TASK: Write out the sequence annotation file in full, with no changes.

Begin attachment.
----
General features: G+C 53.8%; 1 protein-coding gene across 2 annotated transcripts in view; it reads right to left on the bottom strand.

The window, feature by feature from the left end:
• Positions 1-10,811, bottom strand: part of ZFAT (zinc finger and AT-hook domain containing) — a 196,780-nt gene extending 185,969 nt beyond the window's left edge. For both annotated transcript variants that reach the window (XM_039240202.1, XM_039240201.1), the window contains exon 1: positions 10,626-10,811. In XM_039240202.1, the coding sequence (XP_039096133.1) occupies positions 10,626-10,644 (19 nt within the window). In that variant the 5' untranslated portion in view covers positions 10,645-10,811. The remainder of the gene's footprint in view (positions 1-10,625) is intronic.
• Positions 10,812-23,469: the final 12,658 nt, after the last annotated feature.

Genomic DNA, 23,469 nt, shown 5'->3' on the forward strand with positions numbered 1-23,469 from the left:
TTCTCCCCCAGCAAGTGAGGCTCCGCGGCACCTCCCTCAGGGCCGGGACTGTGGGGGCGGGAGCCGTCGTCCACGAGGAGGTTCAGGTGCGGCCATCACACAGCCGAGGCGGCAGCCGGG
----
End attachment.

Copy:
General features: G+C 53.8%; 1 protein-coding gene across 2 annotated transcripts in view; it reads right to left on the bottom strand.

The window, feature by feature from the left end:
• Positions 1-10,811, bottom strand: part of ZFAT (zinc finger and AT-hook domain containing) — a 196,780-nt gene extending 185,969 nt beyond the window's left edge. For both annotated transcript variants that reach the window (XM_039240202.1, XM_039240201.1), the window contains exon 1: positions 10,626-10,811. In XM_039240202.1, the coding sequence (XP_039096133.1) occupies positions 10,626-10,644 (19 nt within the window). In that variant the 5' untranslated portion in view covers positions 10,645-10,811. The remainder of the gene's footprint in view (positions 1-10,625) is intronic.
• Positions 10,812-23,469: the final 12,658 nt, after the last annotated feature.

Genomic DNA, 23,469 nt, shown 5'->3' on the forward strand with positions numbered 1-23,469 from the left:
TTCTCCCCCAGCAAGTGAGGCTCCGCGGCACCTCCCTCAGGGCCGGGACTGTGGGGGCGGGAGCCGTCGTCCACGAGGAGGTTCAGGTGCGGCCATCACACAGCCGAGGCGGCAGCCGGG